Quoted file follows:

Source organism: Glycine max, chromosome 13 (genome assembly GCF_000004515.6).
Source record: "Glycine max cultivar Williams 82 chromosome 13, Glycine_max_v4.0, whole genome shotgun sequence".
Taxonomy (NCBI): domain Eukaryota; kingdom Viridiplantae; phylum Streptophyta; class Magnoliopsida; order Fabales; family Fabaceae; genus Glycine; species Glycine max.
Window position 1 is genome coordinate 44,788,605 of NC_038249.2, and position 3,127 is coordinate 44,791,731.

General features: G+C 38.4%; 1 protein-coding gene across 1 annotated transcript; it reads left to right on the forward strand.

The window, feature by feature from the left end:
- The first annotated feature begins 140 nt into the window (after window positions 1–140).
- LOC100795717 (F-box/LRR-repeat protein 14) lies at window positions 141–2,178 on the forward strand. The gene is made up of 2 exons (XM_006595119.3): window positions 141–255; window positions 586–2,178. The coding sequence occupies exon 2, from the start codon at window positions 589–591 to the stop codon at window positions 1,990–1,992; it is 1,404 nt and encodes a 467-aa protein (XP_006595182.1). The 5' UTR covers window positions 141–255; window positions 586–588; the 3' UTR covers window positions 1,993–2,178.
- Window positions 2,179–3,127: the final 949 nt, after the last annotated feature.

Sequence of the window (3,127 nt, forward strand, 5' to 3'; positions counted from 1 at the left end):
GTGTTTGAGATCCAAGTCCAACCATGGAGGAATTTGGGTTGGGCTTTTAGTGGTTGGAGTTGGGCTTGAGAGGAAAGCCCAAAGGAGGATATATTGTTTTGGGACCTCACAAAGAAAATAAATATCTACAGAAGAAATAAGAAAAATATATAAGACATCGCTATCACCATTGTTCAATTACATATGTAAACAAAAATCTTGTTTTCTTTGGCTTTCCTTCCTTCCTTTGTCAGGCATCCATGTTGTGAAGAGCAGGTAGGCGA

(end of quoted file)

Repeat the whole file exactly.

Source organism: Glycine max, chromosome 13 (genome assembly GCF_000004515.6).
Source record: "Glycine max cultivar Williams 82 chromosome 13, Glycine_max_v4.0, whole genome shotgun sequence".
Taxonomy (NCBI): domain Eukaryota; kingdom Viridiplantae; phylum Streptophyta; class Magnoliopsida; order Fabales; family Fabaceae; genus Glycine; species Glycine max.
Window position 1 is genome coordinate 44,788,605 of NC_038249.2, and position 3,127 is coordinate 44,791,731.

General features: G+C 38.4%; 1 protein-coding gene across 1 annotated transcript; it reads left to right on the forward strand.

The window, feature by feature from the left end:
- The first annotated feature begins 140 nt into the window (after window positions 1–140).
- LOC100795717 (F-box/LRR-repeat protein 14) lies at window positions 141–2,178 on the forward strand. The gene is made up of 2 exons (XM_006595119.3): window positions 141–255; window positions 586–2,178. The coding sequence occupies exon 2, from the start codon at window positions 589–591 to the stop codon at window positions 1,990–1,992; it is 1,404 nt and encodes a 467-aa protein (XP_006595182.1). The 5' UTR covers window positions 141–255; window positions 586–588; the 3' UTR covers window positions 1,993–2,178.
- Window positions 2,179–3,127: the final 949 nt, after the last annotated feature.

Sequence of the window (3,127 nt, forward strand, 5' to 3'; positions counted from 1 at the left end):
GTGTTTGAGATCCAAGTCCAACCATGGAGGAATTTGGGTTGGGCTTTTAGTGGTTGGAGTTGGGCTTGAGAGGAAAGCCCAAAGGAGGATATATTGTTTTGGGACCTCACAAAGAAAATAAATATCTACAGAAGAAATAAGAAAAATATATAAGACATCGCTATCACCATTGTTCAATTACATATGTAAACAAAAATCTTGTTTTCTTTGGCTTTCCTTCCTTCCTTTGTCAGGCATCCATGTTGTGAAGAGCAGGTAGGCGA